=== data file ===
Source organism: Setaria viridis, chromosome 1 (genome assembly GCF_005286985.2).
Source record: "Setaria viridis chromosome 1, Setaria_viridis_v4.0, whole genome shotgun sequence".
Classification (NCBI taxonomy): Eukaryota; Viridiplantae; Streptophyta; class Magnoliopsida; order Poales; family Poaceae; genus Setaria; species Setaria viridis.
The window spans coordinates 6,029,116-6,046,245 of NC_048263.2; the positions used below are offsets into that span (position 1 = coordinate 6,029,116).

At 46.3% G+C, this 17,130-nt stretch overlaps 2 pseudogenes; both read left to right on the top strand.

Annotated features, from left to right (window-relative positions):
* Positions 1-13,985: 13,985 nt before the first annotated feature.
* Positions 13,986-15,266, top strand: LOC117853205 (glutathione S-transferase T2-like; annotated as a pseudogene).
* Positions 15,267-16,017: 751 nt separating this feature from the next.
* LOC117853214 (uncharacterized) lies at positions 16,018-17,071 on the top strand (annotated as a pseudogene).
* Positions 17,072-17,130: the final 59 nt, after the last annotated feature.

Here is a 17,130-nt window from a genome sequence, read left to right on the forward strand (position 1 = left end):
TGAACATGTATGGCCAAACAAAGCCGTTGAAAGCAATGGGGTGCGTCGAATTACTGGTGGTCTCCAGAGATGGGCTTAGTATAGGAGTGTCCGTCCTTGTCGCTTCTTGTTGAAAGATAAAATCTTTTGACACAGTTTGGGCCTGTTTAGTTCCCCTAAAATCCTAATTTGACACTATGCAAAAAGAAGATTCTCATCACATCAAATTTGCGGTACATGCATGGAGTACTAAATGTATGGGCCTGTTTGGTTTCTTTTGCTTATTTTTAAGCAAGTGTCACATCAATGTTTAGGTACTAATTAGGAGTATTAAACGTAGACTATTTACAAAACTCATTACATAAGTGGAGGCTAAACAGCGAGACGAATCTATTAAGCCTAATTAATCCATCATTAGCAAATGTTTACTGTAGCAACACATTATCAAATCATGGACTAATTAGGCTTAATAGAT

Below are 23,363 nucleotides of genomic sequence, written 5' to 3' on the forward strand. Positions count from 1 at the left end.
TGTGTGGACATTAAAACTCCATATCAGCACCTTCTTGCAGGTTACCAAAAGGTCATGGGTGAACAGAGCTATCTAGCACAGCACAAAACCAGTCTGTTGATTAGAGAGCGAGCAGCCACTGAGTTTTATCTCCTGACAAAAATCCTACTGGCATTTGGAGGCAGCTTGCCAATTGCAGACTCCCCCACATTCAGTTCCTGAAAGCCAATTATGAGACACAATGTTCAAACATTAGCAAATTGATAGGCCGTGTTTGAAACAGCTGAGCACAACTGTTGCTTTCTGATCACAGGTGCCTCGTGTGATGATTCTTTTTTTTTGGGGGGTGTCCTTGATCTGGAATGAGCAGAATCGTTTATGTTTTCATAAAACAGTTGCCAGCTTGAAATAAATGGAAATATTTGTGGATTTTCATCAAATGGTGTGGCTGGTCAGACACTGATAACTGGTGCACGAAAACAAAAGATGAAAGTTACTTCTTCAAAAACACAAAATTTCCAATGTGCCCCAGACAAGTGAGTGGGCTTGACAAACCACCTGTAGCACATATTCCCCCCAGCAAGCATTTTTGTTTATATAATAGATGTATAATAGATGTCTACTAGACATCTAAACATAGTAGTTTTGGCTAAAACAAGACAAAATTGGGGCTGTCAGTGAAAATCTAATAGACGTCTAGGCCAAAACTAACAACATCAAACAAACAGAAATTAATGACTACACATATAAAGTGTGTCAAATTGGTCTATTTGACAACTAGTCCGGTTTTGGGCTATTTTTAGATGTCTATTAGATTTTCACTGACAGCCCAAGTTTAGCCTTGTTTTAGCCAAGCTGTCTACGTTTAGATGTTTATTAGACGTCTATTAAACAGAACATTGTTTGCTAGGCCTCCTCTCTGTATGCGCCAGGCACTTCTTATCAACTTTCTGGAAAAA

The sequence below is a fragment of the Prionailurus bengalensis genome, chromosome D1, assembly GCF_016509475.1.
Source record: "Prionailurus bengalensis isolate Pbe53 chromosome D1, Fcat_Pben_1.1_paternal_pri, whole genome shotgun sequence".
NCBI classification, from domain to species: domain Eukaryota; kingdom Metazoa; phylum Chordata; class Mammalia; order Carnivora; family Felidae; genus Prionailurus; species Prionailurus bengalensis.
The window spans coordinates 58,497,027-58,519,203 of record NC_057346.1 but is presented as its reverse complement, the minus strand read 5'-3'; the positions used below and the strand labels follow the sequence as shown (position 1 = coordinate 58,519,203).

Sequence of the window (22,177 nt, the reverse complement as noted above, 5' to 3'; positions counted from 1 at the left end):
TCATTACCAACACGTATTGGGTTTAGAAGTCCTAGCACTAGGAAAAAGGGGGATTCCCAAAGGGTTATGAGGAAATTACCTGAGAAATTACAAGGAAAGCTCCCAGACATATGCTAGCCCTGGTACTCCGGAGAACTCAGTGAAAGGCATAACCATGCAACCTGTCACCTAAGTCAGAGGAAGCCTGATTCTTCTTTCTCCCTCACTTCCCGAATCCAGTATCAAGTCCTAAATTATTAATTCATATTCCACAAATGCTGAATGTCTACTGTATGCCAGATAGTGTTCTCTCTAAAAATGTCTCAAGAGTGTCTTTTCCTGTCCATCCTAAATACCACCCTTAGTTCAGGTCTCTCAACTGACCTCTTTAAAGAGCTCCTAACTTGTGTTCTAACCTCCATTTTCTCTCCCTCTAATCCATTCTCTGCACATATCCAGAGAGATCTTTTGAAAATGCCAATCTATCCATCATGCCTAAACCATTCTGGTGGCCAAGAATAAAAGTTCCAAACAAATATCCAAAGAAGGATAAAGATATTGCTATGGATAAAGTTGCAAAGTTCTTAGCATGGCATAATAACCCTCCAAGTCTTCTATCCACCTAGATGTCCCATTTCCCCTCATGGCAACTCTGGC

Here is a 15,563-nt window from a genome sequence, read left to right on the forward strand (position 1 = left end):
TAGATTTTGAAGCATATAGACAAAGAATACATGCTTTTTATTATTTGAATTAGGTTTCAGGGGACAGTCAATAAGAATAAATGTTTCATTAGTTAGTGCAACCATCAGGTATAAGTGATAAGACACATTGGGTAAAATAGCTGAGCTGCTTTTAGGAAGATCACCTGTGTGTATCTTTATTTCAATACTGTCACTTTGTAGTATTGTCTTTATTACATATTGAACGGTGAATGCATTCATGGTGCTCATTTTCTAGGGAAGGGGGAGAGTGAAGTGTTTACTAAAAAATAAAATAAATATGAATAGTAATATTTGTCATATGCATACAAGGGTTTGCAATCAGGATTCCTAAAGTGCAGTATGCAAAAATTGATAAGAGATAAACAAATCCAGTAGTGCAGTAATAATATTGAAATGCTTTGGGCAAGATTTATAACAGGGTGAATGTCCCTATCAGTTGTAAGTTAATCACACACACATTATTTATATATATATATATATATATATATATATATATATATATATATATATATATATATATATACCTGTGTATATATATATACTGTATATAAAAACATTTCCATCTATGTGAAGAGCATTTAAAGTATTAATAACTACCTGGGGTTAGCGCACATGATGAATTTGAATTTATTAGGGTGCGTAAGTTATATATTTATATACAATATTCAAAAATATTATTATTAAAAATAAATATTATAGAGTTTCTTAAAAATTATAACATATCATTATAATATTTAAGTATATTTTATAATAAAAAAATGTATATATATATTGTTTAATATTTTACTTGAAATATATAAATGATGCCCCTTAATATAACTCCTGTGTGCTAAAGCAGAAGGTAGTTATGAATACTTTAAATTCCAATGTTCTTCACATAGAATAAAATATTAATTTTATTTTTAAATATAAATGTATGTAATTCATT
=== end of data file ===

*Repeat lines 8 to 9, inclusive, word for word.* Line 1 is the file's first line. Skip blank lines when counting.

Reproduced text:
* Positions 13,986-15,266, top strand: LOC117853205 (glutathione S-transferase T2-like; annotated as a pseudogene).
* Positions 15,267-16,017: 751 nt separating this feature from the next.